With Orchestra Hall again open for business, Uchida and Kissin electrify capacity houses
Review: Chicago Symphony conducted by Riccardo Muti; Mitsuko Uchida, piano. Recital by Evgeny Kissin, piano. At Orchestra Hall.
By Lawrence B. Johnson
The piano was at center stage, and all seemed right with the world in the happy, normal – actually, quite thrilling – aftermath of the Chicago Symphony Orchestra’s protracted strike. Many an anticipated concert got wiped out by the strike, but the timing favored two pianists who happen to be favorites at Orchestra Hall: Mitsuko Uchida, who gave a memorable performance of Mozart’s Piano Concerto No. 20 in D minor with the CSO under Riccardo Muti (May 9-11), and Evgeny Kissin, who offered a typically thoughtful, brilliant and roaringly received recital May 12.
At age 70, Uchida still plays with the intensity, eloquence and virtuosity that have marked her artistic lifetime before the public. What a pleasure it was to hear her focusing wholly on the piano and not splitting her attention between the keyboard and the duties of conductor, as she did in almost annual, and almost always semi-satisfying, Mozart concerto appearances with the CSO. When she can devote her musicianship to the keyboard, Uchida’s Mozart soars to the ethereal realm of the Schubert sonatas she has so often and gloriously explored in recitals at Orchestra Hall.
To the shadowy, introspective D minor Piano Concerto, Uchida brought not just an aura of tragedy without words but a spirituality that seemed to transcend the darkness of the music under her hands. This was transfiguring art, sculpted as much as played, at once probing and aspiring. Owing to the dark key it shares with Mozart’s opera “Don Giovanni,” the 20th Piano Concerto is sometimes relegated almost casually to the domain of the somber and bleak, not to say demonic. Uchida’s luminous performance reminded one of the psychological complexity of the work, its emotional layering and, not least, its sheer lyrical magnificence.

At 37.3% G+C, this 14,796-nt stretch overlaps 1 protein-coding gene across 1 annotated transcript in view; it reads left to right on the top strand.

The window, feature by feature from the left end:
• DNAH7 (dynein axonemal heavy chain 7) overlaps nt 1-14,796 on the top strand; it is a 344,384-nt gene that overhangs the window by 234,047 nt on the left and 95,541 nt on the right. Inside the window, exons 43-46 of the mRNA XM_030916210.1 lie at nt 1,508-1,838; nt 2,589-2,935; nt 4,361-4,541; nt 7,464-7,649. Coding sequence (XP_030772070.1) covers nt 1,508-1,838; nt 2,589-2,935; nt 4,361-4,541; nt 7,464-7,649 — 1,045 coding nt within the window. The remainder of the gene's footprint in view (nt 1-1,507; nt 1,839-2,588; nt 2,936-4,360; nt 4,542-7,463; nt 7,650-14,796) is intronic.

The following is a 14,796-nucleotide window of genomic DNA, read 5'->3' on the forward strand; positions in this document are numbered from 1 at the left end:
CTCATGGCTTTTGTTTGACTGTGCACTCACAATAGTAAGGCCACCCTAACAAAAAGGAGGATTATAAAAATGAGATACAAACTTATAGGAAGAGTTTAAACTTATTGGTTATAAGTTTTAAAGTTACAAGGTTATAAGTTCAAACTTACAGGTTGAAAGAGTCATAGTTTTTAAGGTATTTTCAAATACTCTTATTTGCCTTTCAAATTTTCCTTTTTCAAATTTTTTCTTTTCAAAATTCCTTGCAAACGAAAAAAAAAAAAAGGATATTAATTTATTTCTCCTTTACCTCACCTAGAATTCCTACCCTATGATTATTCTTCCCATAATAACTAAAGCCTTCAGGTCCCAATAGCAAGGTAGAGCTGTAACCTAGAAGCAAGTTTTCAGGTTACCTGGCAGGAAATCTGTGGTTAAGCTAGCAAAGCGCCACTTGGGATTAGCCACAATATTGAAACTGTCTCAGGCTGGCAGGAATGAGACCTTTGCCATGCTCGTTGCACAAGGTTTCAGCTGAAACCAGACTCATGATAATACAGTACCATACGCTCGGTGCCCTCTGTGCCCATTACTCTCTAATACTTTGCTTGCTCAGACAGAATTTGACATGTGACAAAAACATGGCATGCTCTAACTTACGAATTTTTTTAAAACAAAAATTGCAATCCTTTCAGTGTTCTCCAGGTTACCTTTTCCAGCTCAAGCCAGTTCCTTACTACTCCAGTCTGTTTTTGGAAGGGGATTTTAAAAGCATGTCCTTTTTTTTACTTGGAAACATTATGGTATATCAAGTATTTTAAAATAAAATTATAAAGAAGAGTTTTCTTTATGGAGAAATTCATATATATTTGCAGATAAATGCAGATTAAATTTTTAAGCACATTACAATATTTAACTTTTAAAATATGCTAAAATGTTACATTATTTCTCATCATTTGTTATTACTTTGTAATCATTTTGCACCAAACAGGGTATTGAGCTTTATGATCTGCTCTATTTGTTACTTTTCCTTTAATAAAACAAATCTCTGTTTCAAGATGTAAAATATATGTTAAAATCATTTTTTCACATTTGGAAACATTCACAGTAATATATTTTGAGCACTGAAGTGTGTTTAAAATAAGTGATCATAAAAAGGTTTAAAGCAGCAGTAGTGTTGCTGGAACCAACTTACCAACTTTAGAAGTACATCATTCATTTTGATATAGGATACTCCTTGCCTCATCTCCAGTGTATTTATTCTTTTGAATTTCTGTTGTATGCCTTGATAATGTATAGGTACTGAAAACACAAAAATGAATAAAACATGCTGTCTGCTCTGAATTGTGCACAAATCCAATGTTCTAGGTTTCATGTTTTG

Technically, expressively, musically, it was an engagement with Mozart to beggar description. In the concerto’s animated outer movements, Uchida summoned all the power one might have asked and yet preserved the work’s intrinsic linearity with a finely gauged touch and an unfailing ear for its poetry – the inherent lyric drama so urgently evocative of Mozart opera. Her effortless turn through the slow movement was lit from within, singing and radiant.
If Uchida could give herself entirely to the demands of the piano part, the CSO – indeed, the performance generally – benefited from the concentrated authority of the opera master on the podium. Muti was Uchida’s ideal colleague, not accompanist but co-equal collaborator, as sensitive as the pianist to the work’s expressive depths and theatrical inflections. And the orchestra glistened: softly, brightly, as the moment required.
Muti prefaced the concerto with one of Mozart’s most perfect diamonds, the Overture to “The Marriage of Figaro,” some four minutes of music that Muti and company burnished here with a breathtaking mix of elegance, vitality and wit.